Most of the hill tribes are located in rural areas and are far from the city, especially along the borders of Myanmar and Laos [10, 14]. In 2019, the WHO estimated 3.5–4.0 million hill tribe people living in Thailand [15]. More than 300,000 hill tribe people lived in Chiang Rai Province in 2019 [10]. The hill tribe people in Thailand are also defined as vulnerable populations with respect to several health problems, including depression due to specific lifestyles, culture, diet and other health behaviors such as methamphetamine and opium use [10, 14]. Most of these individuals live in poor economic conditions and have low levels of education [16]. Currently, a large proportion of hill tribe people are also facing poor access to health care services due to the lack of Thai identification cards (ID cards), which are used for free access to all public services, including medical care and the educational system [17]. Regarding the depression screening instrument, only the Thai version is available through the Thai health care system [18]. All the materials used in mental health clinics are developed for trained clinicians. There is no version of the tool specific for use in the hill tribe people in the peripheral health care unit located in the hill tribe village. Furthermore, there is no scientific information available regarding depression in the hill tribe population. Then, the study aimed to estimate the prevalence of and determine the factors associated with depression among hill tribe people aged 40 years and over by using the high reliability tool for depression detection.

Methods

Study design

A cross-sectional study was used to estimate the prevalence of and determine the factors associated with depression among middle-aged and elderly hill tribe populations.

Study setting

The study setting was 9 hill tribe villages located in the Mae Chan District of Chiang Rai Province in northernmost Thailand. Four different tribes were living in the study setting and were recruited into the project. The inclusion criteria were as follows: hill tribe people aged 40 years and over who had lived in the study area for at least 6 months. However, those who were unable to provide essential information regarding the study protocol, particularly when answering questions related to depression detection, were excluded from the study.

Study sample

The sample size was calculated based on the standard formula of a cross-sectional design: n = [Z2α/2 *P*(1 − P)]/e2, where Z is the value from the standard normal distribution corresponding to the desired confidence level (Z = 1.96 for 95% CI), P is the expected true proportion, and e is the desired precision. According to the study conducted by Chaiut et al. [9], the prevalence of depression was reported to be 32.9%. Based on Z = 1.96, P = 0.33, 1−P = 0.67, and e = 0.05, at least 339 participants were needed. Adding 20.0% to account for error during the study, at least 408 participants were required for the analysis.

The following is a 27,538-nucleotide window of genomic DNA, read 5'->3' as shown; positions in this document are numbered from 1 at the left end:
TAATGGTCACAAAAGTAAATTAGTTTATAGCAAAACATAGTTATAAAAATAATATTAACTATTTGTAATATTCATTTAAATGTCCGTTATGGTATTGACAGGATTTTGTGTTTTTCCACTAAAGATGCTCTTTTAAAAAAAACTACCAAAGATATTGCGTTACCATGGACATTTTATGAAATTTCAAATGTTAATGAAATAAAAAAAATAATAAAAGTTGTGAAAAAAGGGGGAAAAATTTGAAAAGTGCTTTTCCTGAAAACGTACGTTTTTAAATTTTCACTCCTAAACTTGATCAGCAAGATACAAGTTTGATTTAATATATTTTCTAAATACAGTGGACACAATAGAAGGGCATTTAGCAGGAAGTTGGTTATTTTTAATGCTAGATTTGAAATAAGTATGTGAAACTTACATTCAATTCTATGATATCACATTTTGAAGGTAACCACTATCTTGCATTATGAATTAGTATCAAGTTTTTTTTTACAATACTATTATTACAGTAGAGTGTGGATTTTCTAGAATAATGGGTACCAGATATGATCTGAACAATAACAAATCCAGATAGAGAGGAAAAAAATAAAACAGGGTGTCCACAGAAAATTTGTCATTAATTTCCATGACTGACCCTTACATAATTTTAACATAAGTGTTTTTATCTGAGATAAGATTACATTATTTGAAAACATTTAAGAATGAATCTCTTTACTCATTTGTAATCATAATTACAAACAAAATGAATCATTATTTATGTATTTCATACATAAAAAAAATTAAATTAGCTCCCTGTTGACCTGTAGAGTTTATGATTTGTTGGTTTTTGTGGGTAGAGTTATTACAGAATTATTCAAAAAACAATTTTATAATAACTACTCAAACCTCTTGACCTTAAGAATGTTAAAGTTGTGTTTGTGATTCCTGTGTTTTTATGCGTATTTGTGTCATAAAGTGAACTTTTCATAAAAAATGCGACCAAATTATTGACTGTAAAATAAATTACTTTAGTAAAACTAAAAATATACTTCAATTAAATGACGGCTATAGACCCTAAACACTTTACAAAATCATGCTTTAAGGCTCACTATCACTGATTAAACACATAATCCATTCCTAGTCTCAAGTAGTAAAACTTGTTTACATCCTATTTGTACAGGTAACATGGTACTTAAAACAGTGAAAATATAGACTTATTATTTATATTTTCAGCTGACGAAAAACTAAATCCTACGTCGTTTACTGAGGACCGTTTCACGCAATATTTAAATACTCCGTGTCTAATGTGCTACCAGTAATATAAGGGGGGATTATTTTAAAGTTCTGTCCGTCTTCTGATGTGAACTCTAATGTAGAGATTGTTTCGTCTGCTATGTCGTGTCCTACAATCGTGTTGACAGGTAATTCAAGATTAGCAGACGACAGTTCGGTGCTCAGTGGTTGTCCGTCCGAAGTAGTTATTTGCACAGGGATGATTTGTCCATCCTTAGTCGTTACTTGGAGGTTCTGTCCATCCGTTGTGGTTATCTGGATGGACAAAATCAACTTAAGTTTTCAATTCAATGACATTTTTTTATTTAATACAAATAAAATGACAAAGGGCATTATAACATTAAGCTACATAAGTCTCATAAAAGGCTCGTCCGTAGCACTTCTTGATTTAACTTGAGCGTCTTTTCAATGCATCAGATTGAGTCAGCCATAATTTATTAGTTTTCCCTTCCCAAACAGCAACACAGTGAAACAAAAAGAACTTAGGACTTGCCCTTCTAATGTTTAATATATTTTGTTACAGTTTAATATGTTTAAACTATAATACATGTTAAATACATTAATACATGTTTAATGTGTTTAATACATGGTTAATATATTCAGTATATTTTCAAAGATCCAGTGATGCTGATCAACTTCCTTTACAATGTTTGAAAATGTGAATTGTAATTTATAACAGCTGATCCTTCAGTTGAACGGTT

Research instruments

A questionnaire was developed from the literature review and through discussion with experts in the field to obtain all potential variables related to depression in the hill tribe population. Moreover, intensive and purposive interviews were conducted among 7 health workers who were working in the field and setting, namely, 2 doctors, 3 psychiatrist nurses, and 2 public health staff who were working in mental health clinics in their institute (three from a community health-promoting hospital, three from a district hospital (secondary-level hospital), and one from a provincial hospital (tertiary-level hospital). All information gathered was used for questionnaire development.

There were four parts in the final version of the questionnaire. In part I, 6 questions were used to collect the general information of the participants, such as age, sex, tribe, religion, marital status, and education level. In part II, 6 questions were used to collect information on potential determinants of depression, such as occupation, income, family relationships, psychoactive substance use (which was focused on methamphetamine or opium use), medical conditions such as hypertension and diabetes, daily drug use, and experiencing stress during the six months prior to the interview date. Stress was defined as having a difficult time coping with a problem in daily life, which resulted in trouble sleeping and a decreased appetite. In part III, 20 questions were used to detect knowledge of and attitudes regarding depression and care among the participants. In part IV, a standard form for detecting depression, the Thai version of the Patient Health Questionnaire-9 (PHQ-9), which has a reliability of 0.79 [19], was used to assess depression among the participants.

The reliability and validity of the questionnaire were assessed by different methods. The item-objective congruence (IOC) technique was used for content validity by three external experts who were working in the field: psychiatrists, phycologists, and psychiatric nurses. All experts provided comments to improve the quality of the questions. Afterward, a pilot test was conducted among 15 participants who had characteristics that were similar to those of the study population. A Cronbach’s alpha of 0.74 was obtained for sections of knowledge and attitudes.